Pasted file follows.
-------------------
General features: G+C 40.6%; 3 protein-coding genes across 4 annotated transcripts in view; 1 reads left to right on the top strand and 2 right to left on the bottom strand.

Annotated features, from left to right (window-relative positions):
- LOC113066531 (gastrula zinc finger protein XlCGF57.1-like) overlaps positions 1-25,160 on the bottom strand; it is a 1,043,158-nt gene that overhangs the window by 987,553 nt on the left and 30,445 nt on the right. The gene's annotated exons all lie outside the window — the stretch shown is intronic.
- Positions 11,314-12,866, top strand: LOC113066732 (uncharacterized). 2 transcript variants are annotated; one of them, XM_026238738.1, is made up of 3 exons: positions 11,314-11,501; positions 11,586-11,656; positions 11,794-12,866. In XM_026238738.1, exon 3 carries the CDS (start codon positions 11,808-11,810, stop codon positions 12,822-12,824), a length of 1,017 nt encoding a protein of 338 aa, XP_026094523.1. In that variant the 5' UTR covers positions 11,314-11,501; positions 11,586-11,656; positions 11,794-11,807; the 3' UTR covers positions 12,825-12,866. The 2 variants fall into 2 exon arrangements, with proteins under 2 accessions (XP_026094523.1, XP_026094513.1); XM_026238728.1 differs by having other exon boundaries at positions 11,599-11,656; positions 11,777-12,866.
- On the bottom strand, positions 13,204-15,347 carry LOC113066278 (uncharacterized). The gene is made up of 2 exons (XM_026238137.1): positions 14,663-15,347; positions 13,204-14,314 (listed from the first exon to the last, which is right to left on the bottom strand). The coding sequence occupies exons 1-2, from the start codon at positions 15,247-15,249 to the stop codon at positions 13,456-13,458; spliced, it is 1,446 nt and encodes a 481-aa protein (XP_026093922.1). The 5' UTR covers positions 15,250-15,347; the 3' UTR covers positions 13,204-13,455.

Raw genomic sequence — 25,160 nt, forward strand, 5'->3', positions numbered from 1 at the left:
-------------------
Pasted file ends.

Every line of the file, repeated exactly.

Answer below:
General features: G+C 40.6%; 3 protein-coding genes across 4 annotated transcripts in view; 1 reads left to right on the top strand and 2 right to left on the bottom strand.

Annotated features, from left to right (window-relative positions):
- LOC113066531 (gastrula zinc finger protein XlCGF57.1-like) overlaps positions 1-25,160 on the bottom strand; it is a 1,043,158-nt gene that overhangs the window by 987,553 nt on the left and 30,445 nt on the right. The gene's annotated exons all lie outside the window — the stretch shown is intronic.
- Positions 11,314-12,866, top strand: LOC113066732 (uncharacterized). 2 transcript variants are annotated; one of them, XM_026238738.1, is made up of 3 exons: positions 11,314-11,501; positions 11,586-11,656; positions 11,794-12,866. In XM_026238738.1, exon 3 carries the CDS (start codon positions 11,808-11,810, stop codon positions 12,822-12,824), a length of 1,017 nt encoding a protein of 338 aa, XP_026094523.1. In that variant the 5' UTR covers positions 11,314-11,501; positions 11,586-11,656; positions 11,794-11,807; the 3' UTR covers positions 12,825-12,866. The 2 variants fall into 2 exon arrangements, with proteins under 2 accessions (XP_026094523.1, XP_026094513.1); XM_026238728.1 differs by having other exon boundaries at positions 11,599-11,656; positions 11,777-12,866.
- On the bottom strand, positions 13,204-15,347 carry LOC113066278 (uncharacterized). The gene is made up of 2 exons (XM_026238137.1): positions 14,663-15,347; positions 13,204-14,314 (listed from the first exon to the last, which is right to left on the bottom strand). The coding sequence occupies exons 1-2, from the start codon at positions 15,247-15,249 to the stop codon at positions 13,456-13,458; spliced, it is 1,446 nt and encodes a 481-aa protein (XP_026093922.1). The 5' UTR covers positions 15,250-15,347; the 3' UTR covers positions 13,204-13,455.

Raw genomic sequence — 25,160 nt, forward strand, 5'->3', positions numbered from 1 at the left: